Chad attack clears fanatics from Nigerian town

Nkosazana Dlamini Zuma said AU should send 7,500 troops. Picture: Getty
Nkosazana Dlamini Zuma said AU should send 7,500 troops. Picture: Getty
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THE Republic of Chad has sent a warplane and ground troops to drive Islamist extremists from a Nigerian border town, leaving it strewn with the bodies of the terrorists.

Thursday’s bombing marked the first such action by foreign troops on Nigerian soil to fight Boko Haram militants.

The African Union (AU) has also moved to send in ground forces and the United States said it would help Nigeria battle the extremists.

Boko Haram fighters made a second attack in a week on Maiduguri, the biggest city in Nigeria’s north-east, on Thursday.

Soldiers fled when insurgents began launching rockets just outside the city of two million people, but the militants were fought off by a civilian self-defence group armed with home-made hunting rifles, spokesman Muhammad Gava said.

AU chairwoman Nkosazana Dlamini Zuma, at a summit in Ethiopia, called for the deployment of 7,500 West African troops to fight the spreading ­Islamist uprising.

A senior US official said her government would take a role in the fight against Boko Haram. “We are prepared to provide technical support, training and equipment to fight the Boko Haram group. The group’s activity in the region has clearly affected our attention in Africa away from development,” Linda Thomas-Greenfield, US assistant secretary of state for Africa, said.

Abari Modu told how he witnessed the Chadian offensive on Malumfatori village in Nigeria’s Borno state.

“We saw the fighter jet when it started shelling and bombarding the insurgents who were lodging mostly inside the local government secretariat and the district head’s palace,” he said.

Mr Modu, who crossed the border to a Chadian village after Boko Haram seized Malumfatori at the end of October, said the bodies of dead Boko Haram fighters were still in the town yesterday.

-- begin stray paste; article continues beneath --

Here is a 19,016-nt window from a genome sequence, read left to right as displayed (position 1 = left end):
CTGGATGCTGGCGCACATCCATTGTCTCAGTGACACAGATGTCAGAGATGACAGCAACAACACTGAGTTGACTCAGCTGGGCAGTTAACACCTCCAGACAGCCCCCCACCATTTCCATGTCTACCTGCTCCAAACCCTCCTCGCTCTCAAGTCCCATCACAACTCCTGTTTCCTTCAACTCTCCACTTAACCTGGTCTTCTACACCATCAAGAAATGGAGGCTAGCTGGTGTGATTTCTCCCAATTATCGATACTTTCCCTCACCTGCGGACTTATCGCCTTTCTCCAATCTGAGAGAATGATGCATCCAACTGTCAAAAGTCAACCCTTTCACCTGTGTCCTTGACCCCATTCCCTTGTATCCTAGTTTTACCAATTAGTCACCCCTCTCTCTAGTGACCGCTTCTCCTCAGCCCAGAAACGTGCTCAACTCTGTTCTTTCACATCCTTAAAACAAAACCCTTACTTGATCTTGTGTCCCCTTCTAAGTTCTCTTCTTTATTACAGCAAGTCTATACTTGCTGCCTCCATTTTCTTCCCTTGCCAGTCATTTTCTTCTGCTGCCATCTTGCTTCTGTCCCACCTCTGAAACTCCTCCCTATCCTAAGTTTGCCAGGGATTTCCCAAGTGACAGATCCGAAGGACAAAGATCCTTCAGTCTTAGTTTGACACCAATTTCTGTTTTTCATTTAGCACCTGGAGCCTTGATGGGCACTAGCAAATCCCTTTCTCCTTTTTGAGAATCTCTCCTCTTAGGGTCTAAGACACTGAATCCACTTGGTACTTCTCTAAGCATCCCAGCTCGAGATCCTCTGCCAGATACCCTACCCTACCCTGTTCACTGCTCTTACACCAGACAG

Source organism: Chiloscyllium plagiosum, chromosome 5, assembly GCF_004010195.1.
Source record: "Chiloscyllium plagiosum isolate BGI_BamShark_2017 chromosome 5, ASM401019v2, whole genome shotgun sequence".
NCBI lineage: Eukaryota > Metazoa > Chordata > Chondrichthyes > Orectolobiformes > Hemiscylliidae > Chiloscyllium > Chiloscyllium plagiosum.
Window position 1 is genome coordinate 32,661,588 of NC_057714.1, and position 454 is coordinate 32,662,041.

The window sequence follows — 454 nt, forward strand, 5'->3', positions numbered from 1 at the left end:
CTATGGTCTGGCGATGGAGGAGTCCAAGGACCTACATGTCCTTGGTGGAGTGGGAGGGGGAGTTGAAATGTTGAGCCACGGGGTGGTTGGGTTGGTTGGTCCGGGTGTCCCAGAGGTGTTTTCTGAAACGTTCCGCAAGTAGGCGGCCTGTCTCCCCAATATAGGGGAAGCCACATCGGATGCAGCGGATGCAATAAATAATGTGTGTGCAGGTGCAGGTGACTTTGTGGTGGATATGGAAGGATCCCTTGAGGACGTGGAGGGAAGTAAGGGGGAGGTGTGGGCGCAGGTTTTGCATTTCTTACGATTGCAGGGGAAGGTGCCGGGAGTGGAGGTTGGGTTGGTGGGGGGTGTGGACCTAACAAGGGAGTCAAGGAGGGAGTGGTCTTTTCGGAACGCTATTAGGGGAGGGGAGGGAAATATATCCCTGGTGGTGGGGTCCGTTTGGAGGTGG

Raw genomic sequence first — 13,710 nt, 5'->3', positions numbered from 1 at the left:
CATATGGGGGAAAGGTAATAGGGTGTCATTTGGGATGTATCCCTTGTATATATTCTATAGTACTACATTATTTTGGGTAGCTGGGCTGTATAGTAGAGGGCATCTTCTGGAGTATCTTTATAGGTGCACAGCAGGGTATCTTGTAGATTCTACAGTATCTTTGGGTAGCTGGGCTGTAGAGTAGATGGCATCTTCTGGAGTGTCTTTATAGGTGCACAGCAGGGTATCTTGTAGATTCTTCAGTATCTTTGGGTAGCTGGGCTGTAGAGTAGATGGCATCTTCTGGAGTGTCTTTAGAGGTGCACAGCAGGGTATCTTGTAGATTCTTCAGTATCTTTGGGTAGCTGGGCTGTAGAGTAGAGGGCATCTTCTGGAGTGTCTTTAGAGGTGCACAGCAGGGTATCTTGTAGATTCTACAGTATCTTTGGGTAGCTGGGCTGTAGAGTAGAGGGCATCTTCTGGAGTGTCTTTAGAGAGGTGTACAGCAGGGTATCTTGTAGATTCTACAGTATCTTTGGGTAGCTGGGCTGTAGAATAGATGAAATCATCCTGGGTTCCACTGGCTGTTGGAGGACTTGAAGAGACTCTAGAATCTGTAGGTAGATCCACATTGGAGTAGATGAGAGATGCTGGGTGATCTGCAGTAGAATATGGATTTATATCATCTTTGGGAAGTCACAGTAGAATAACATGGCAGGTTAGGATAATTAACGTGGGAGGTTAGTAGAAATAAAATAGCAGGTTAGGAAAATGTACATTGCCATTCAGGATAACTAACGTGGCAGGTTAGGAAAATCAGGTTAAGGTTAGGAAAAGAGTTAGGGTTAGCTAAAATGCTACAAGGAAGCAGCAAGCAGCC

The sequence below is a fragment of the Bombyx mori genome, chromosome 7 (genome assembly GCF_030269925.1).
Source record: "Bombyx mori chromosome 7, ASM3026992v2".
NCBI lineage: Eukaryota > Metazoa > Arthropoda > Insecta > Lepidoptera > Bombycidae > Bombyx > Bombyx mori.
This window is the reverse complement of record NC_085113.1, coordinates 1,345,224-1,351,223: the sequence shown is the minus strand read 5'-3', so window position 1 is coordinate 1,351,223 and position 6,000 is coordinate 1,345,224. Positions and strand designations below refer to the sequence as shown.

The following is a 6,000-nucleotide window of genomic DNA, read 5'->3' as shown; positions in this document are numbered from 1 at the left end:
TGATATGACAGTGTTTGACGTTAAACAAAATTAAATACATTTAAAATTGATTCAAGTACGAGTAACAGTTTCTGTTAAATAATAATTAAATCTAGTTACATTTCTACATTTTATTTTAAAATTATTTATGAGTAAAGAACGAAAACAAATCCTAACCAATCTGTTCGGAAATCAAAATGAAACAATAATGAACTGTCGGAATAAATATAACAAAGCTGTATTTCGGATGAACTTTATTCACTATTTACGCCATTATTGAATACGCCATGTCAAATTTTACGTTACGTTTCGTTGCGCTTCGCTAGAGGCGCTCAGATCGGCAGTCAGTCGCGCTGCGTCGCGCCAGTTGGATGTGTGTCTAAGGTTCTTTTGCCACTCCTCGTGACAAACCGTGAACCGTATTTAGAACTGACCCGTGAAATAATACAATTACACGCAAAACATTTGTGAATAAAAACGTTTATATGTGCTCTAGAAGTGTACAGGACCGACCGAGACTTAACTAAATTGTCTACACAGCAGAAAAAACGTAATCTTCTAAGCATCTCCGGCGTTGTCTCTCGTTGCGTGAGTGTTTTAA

He said the Chadian jet had pursued fleeing fighters to the border and that the bombardment had been co-ordinated with Chadian ground troops, offering the fighters no escape. A Nigerian military officer confirmed the account and said the operation was solely Chadian.

Nigeria’s defence ministry spokesman, Brigadier General Chris Olukolade, tweeted that Nigerian jet fighters had participated in the attack, but witnesses disputed that.

Boko Haram’s five-year Islamist uprising has killed about 10,000 people in the past year and displaced one million.

Ms Zuma, a South African politician, called for 7,500 troops to be sent to combat Boko Haram at an AU meeting on Thursday in Addis Ababa.

Nigeria and its neighbours Benin, Chad, Niger and Cameroon have each promised one battalion and the AU hopes for more pledges.

The troops would be deployed as a Multinational Joint Task Force, with a 12-month period of initial operation.

It would also be mandated to search for, and free, all abductees, including more than 200 girls and young women kidnapped in Chibok last year.

“We will never forget the girls kidnapped from Chibok last April, and I will never stop calling for their immediate and unconditional release,” United Nations secretary-general Ban Ki-moon, a guest at the AU summit, said.